2 bills seek better control over released ‘sexually violent predators’
Tuesday, March 5, 2013
It’s a situation Missouri law officers may be facing more often: How to deal with people who’ve been identified as “sexually violent predators,” but who have been conditionally released from state custody.
“We have one out now, and a second is being considered very soon,” state Sen. Gary Romine, R-Farmington, told the Senate’s Judiciary and Civil and Criminal Jurisprudence Committee Monday night.
Romine’s district includes the state’s main “Sex Offender Rehabilitation and Treatment Services” (SORTS) facility in Farmington.
The Fulton State Hospital also has a SORTS program.
The law allows people who have been placed in the Mental Health department’s sexually violent predator program to petition to be released from the hospital and into the community.
Romine noted lawmakers last year required the department to notify the prosecuting attorney in the county where a sexually violent predator would be located, if released from the SORTS program with the director’s approval — only to discover that another section of state law also allows a predator to be released without the director’s OK.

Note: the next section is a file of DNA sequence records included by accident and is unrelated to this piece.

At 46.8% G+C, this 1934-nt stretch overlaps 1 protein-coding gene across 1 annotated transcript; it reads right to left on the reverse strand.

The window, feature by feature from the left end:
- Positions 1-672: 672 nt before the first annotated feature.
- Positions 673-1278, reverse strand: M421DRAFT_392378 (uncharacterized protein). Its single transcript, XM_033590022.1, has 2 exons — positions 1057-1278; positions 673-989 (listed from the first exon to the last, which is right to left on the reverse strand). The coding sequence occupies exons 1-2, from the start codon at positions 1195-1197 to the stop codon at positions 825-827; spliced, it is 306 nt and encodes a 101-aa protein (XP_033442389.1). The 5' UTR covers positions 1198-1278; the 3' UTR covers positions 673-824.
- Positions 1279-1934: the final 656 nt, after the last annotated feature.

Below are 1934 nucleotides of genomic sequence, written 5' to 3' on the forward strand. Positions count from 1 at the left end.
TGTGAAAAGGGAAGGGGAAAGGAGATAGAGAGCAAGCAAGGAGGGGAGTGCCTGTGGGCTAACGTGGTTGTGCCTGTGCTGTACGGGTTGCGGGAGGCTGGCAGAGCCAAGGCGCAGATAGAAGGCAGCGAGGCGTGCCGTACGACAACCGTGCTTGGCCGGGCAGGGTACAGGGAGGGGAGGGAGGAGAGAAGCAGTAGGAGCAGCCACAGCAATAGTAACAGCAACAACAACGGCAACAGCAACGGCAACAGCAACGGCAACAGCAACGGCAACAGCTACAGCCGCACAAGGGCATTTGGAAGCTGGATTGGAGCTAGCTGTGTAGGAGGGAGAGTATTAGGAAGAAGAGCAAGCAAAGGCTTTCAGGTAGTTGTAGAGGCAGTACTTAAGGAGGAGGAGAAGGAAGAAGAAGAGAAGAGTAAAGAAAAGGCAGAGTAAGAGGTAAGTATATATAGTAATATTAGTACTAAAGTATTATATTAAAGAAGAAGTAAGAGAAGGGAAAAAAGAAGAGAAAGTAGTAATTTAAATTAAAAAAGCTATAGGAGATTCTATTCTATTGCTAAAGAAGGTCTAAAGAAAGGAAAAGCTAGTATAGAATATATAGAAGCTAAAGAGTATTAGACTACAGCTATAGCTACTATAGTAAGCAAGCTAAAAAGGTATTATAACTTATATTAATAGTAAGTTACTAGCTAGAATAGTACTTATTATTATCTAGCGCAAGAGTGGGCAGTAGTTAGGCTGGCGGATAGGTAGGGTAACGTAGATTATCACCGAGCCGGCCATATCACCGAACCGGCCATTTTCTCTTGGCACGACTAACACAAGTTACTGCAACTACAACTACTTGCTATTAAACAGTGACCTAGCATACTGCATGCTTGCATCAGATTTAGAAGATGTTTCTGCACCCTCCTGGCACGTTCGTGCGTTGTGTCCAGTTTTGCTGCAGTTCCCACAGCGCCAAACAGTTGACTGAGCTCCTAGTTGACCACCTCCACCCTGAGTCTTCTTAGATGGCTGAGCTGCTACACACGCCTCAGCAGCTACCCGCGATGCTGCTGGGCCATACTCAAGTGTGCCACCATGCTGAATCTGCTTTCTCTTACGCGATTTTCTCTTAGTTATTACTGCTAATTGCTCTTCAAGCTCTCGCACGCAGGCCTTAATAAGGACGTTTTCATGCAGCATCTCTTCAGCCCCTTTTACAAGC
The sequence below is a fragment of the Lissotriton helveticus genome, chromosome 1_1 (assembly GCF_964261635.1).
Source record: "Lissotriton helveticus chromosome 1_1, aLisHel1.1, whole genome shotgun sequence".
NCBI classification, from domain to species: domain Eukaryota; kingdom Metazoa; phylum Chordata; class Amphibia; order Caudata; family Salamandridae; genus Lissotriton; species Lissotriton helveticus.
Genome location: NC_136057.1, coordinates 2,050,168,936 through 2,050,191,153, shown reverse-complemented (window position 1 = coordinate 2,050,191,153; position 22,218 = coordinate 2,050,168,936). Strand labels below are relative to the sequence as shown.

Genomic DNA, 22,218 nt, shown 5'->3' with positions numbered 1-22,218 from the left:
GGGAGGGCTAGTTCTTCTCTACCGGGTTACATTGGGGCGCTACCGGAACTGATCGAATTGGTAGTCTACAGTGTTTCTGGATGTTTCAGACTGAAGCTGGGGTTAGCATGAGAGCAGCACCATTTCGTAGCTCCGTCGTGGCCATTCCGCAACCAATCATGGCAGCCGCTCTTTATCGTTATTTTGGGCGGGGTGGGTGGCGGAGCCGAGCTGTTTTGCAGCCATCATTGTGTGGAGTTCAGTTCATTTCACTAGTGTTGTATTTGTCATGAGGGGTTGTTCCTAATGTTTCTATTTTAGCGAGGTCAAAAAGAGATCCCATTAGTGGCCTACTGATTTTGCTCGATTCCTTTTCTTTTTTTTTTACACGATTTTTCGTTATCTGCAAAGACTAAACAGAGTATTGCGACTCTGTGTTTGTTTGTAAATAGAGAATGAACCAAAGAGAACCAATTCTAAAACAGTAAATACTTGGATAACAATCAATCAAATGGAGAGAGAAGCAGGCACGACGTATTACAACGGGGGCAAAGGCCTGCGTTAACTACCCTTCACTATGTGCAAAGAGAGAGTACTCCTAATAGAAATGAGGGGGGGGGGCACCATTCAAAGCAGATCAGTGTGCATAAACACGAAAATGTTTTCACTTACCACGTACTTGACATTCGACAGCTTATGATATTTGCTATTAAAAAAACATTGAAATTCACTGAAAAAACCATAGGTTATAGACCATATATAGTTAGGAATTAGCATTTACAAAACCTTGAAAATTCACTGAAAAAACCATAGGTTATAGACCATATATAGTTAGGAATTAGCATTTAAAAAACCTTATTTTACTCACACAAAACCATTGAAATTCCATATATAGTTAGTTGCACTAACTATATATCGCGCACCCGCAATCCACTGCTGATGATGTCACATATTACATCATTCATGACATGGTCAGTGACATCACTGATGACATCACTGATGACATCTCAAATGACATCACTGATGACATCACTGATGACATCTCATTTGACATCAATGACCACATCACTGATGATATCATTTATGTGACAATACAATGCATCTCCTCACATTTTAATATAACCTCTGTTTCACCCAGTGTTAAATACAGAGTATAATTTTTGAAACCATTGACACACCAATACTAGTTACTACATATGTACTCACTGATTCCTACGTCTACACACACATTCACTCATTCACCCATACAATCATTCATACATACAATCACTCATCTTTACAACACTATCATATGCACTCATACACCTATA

And it wasn’t covered in last year’s bill.
So Romine’s new bill would make it clear that the prosecutor is to be notified no matter how a predator seeks a conditional release.
Rick Gowdy, a Mental Health department forensic psychologist, told the committee that passing the new language means “that county prosecutor gets notice, and has the ability to appear at a hearing” where the predator’s request is considered.
Gowdy noted the situation involves only a few people, “who were in the Department of Corrections (and then) were committed to the Department of Mental Health.”
The attorney general’s office files the request to require a sexually violent predator to be transferred to the SORTS program, rather than be released from prison.
So the law already requires the AG’s office and the original sentencing court to be notified of the person’s request to be released.
Romine’s second bill would give the local law enforcement agencies the ability to request access to the GPS monitoring system required when a predator is given a conditional release from the SORTS program.
“This is new territory for us and is a new concern,” Romine explained.
The Missouri Police Chiefs Association supported the first bill, and the group Missouri Kids First sent letters supporting both of Romine’s proposals.
No one testified against either bill, and the committee took no action on either measure Monday.